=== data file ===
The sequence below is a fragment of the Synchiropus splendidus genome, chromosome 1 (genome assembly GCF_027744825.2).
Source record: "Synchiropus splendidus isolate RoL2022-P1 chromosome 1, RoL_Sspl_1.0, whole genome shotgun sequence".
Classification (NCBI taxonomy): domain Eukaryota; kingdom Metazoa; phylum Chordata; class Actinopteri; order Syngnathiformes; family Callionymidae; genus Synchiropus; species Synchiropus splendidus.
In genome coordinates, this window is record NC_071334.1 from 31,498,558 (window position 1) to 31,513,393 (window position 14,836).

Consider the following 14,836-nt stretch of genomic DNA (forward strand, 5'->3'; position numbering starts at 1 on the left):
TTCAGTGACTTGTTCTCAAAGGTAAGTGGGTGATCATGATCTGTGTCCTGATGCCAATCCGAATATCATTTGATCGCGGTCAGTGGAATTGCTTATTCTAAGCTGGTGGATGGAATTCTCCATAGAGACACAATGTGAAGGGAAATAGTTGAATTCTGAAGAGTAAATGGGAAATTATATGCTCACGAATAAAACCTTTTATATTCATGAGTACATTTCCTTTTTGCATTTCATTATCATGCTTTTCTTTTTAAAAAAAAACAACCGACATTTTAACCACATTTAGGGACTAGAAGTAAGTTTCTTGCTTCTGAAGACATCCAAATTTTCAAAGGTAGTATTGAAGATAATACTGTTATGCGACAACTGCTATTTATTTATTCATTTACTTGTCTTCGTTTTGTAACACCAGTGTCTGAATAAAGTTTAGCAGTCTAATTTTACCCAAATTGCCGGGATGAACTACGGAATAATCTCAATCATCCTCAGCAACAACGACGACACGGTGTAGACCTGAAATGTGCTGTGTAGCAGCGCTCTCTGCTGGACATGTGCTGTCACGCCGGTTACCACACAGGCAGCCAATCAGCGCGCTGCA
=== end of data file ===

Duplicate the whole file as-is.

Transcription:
The sequence below is a fragment of the Synchiropus splendidus genome, chromosome 1 (genome assembly GCF_027744825.2).
Source record: "Synchiropus splendidus isolate RoL2022-P1 chromosome 1, RoL_Sspl_1.0, whole genome shotgun sequence".
Classification (NCBI taxonomy): domain Eukaryota; kingdom Metazoa; phylum Chordata; class Actinopteri; order Syngnathiformes; family Callionymidae; genus Synchiropus; species Synchiropus splendidus.
In genome coordinates, this window is record NC_071334.1 from 31,498,558 (window position 1) to 31,513,393 (window position 14,836).

Consider the following 14,836-nt stretch of genomic DNA (forward strand, 5'->3'; position numbering starts at 1 on the left):
TTCAGTGACTTGTTCTCAAAGGTAAGTGGGTGATCATGATCTGTGTCCTGATGCCAATCCGAATATCATTTGATCGCGGTCAGTGGAATTGCTTATTCTAAGCTGGTGGATGGAATTCTCCATAGAGACACAATGTGAAGGGAAATAGTTGAATTCTGAAGAGTAAATGGGAAATTATATGCTCACGAATAAAACCTTTTATATTCATGAGTACATTTCCTTTTTGCATTTCATTATCATGCTTTTCTTTTTAAAAAAAAACAACCGACATTTTAACCACATTTAGGGACTAGAAGTAAGTTTCTTGCTTCTGAAGACATCCAAATTTTCAAAGGTAGTATTGAAGATAATACTGTTATGCGACAACTGCTATTTATTTATTCATTTACTTGTCTTCGTTTTGTAACACCAGTGTCTGAATAAAGTTTAGCAGTCTAATTTTACCCAAATTGCCGGGATGAACTACGGAATAATCTCAATCATCCTCAGCAACAACGACGACACGGTGTAGACCTGAAATGTGCTGTGTAGCAGCGCTCTCTGCTGGACATGTGCTGTCACGCCGGTTACCACACAGGCAGCCAATCAGCGCGCTGCA